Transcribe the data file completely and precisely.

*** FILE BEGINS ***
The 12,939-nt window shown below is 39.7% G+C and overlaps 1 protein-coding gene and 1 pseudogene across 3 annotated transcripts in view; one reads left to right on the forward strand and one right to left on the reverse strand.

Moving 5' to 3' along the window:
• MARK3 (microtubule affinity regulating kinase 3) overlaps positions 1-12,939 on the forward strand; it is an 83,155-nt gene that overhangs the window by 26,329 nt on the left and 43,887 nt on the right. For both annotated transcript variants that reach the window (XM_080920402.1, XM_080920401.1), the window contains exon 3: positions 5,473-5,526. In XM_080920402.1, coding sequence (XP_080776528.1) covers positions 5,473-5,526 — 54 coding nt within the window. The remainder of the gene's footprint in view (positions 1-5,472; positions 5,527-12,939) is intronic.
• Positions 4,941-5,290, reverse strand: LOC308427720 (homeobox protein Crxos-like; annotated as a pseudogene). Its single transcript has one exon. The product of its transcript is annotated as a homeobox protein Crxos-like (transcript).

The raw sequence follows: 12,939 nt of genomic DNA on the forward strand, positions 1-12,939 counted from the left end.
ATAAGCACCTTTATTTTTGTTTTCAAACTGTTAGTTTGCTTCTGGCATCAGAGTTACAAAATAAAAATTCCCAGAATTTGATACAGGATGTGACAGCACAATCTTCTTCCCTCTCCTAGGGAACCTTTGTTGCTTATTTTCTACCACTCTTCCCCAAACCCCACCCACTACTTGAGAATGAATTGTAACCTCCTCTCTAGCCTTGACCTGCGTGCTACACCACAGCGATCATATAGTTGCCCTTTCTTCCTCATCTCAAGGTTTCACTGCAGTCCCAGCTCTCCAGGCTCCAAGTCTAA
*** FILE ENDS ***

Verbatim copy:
The 12,939-nt window shown below is 39.7% G+C and overlaps 1 protein-coding gene and 1 pseudogene across 3 annotated transcripts in view; one reads left to right on the forward strand and one right to left on the reverse strand.

Moving 5' to 3' along the window:
• MARK3 (microtubule affinity regulating kinase 3) overlaps positions 1-12,939 on the forward strand; it is an 83,155-nt gene that overhangs the window by 26,329 nt on the left and 43,887 nt on the right. For both annotated transcript variants that reach the window (XM_080920402.1, XM_080920401.1), the window contains exon 3: positions 5,473-5,526. In XM_080920402.1, coding sequence (XP_080776528.1) covers positions 5,473-5,526 — 54 coding nt within the window. The remainder of the gene's footprint in view (positions 1-5,472; positions 5,527-12,939) is intronic.
• Positions 4,941-5,290, reverse strand: LOC308427720 (homeobox protein Crxos-like; annotated as a pseudogene). Its single transcript has one exon. The product of its transcript is annotated as a homeobox protein Crxos-like (transcript).

The raw sequence follows: 12,939 nt of genomic DNA on the forward strand, positions 1-12,939 counted from the left end.
ATAAGCACCTTTATTTTTGTTTTCAAACTGTTAGTTTGCTTCTGGCATCAGAGTTACAAAATAAAAATTCCCAGAATTTGATACAGGATGTGACAGCACAATCTTCTTCCCTCTCCTAGGGAACCTTTGTTGCTTATTTTCTACCACTCTTCCCCAAACCCCACCCACTACTTGAGAATGAATTGTAACCTCCTCTCTAGCCTTGACCTGCGTGCTACACCACAGCGATCATATAGTTGCCCTTTCTTCCTCATCTCAAGGTTTCACTGCAGTCCCAGCTCTCCAGGCTCCAAGTCTAA